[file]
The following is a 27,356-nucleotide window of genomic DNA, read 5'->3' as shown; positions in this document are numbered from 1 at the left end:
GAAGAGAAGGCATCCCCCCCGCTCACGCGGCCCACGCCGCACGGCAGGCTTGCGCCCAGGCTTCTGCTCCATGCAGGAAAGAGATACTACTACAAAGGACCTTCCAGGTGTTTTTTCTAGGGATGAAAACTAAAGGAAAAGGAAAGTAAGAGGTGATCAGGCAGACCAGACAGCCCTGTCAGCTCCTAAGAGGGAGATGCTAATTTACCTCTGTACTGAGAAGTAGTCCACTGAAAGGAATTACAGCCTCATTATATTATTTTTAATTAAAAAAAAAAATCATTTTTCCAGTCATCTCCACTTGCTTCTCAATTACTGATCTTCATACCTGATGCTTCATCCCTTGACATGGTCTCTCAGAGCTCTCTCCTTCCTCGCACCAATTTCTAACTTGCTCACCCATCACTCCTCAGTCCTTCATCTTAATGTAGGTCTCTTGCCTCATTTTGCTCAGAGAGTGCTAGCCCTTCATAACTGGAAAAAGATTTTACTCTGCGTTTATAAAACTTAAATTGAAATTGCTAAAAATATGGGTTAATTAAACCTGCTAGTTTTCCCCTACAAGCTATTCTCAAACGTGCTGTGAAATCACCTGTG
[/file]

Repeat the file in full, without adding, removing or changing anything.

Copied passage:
The following is a 27,356-nucleotide window of genomic DNA, read 5'->3' as shown; positions in this document are numbered from 1 at the left end:
GAAGAGAAGGCATCCCCCCCGCTCACGCGGCCCACGCCGCACGGCAGGCTTGCGCCCAGGCTTCTGCTCCATGCAGGAAAGAGATACTACTACAAAGGACCTTCCAGGTGTTTTTTCTAGGGATGAAAACTAAAGGAAAAGGAAAGTAAGAGGTGATCAGGCAGACCAGACAGCCCTGTCAGCTCCTAAGAGGGAGATGCTAATTTACCTCTGTACTGAGAAGTAGTCCACTGAAAGGAATTACAGCCTCATTATATTATTTTTAATTAAAAAAAAAAATCATTTTTCCAGTCATCTCCACTTGCTTCTCAATTACTGATCTTCATACCTGATGCTTCATCCCTTGACATGGTCTCTCAGAGCTCTCTCCTTCCTCGCACCAATTTCTAACTTGCTCACCCATCACTCCTCAGTCCTTCATCTTAATGTAGGTCTCTTGCCTCATTTTGCTCAGAGAGTGCTAGCCCTTCATAACTGGAAAAAGATTTTACTCTGCGTTTATAAAACTTAAATTGAAATTGCTAAAAATATGGGTTAATTAAACCTGCTAGTTTTCCCCTACAAGCTATTCTCAAACGTGCTGTGAAATCACCTGTG